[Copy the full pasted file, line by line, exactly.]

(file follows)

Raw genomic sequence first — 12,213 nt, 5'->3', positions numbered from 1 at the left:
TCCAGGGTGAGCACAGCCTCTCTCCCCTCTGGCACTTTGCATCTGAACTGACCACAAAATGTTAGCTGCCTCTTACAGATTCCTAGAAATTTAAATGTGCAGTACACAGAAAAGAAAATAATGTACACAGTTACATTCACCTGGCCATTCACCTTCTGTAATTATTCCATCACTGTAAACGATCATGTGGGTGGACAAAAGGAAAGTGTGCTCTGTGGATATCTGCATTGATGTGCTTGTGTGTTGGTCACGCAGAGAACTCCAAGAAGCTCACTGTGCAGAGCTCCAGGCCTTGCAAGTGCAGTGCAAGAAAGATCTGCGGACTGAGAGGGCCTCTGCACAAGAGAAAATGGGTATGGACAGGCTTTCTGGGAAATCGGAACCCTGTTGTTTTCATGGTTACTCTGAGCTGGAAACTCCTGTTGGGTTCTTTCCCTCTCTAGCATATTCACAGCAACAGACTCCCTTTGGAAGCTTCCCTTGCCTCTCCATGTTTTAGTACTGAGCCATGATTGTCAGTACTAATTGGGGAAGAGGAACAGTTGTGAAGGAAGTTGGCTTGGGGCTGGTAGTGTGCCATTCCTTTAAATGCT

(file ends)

Raw genomic sequence first — 12,213 nt, 5'->3', positions numbered from 1 at the left:
TCCAGGGTGAGCACAGCCTCTCTCCCCTCTGGCACTTTGCATCTGAACTGACCACAAAATGTTAGCTGCCTCTTACAGATTCCTAGAAATTTAAATGTGCAGTACACAGAAAAGAAAATAATGTACACAGTTACATTCACCTGGCCATTCACCTTCTGTAATTATTCCATCACTGTAAACGATCATGTGGGTGGACAAAAGGAAAGTGTGCTCTGTGGATATCTGCATTGATGTGCTTGTGTGTTGGTCACGCAGAGAACTCCAAGAAGCTCACTGTGCAGAGCTCCAGGCCTTGCAAGTGCAGTGCAAGAAAGATCTGCGGACTGAGAGGGCCTCTGCACAAGAGAAAATGGGTATGGACAGGCTTTCTGGGAAATCGGAACCCTGTTGTTTTCATGGTTACTCTGAGCTGGAAACTCCTGTTGGGTTCTTTCCCTCTCTAGCATATTCACAGCAACAGACTCCCTTTGGAAGCTTCCCTTGCCTCTCCATGTTTTAGTACTGAGCCATGATTGTCAGTACTAATTGGGGAAGAGGAACAGTTGTGAAGGAAGTTGGCTTGGGGCTGGTAGTGTGCCATTCCTTTAAATGCT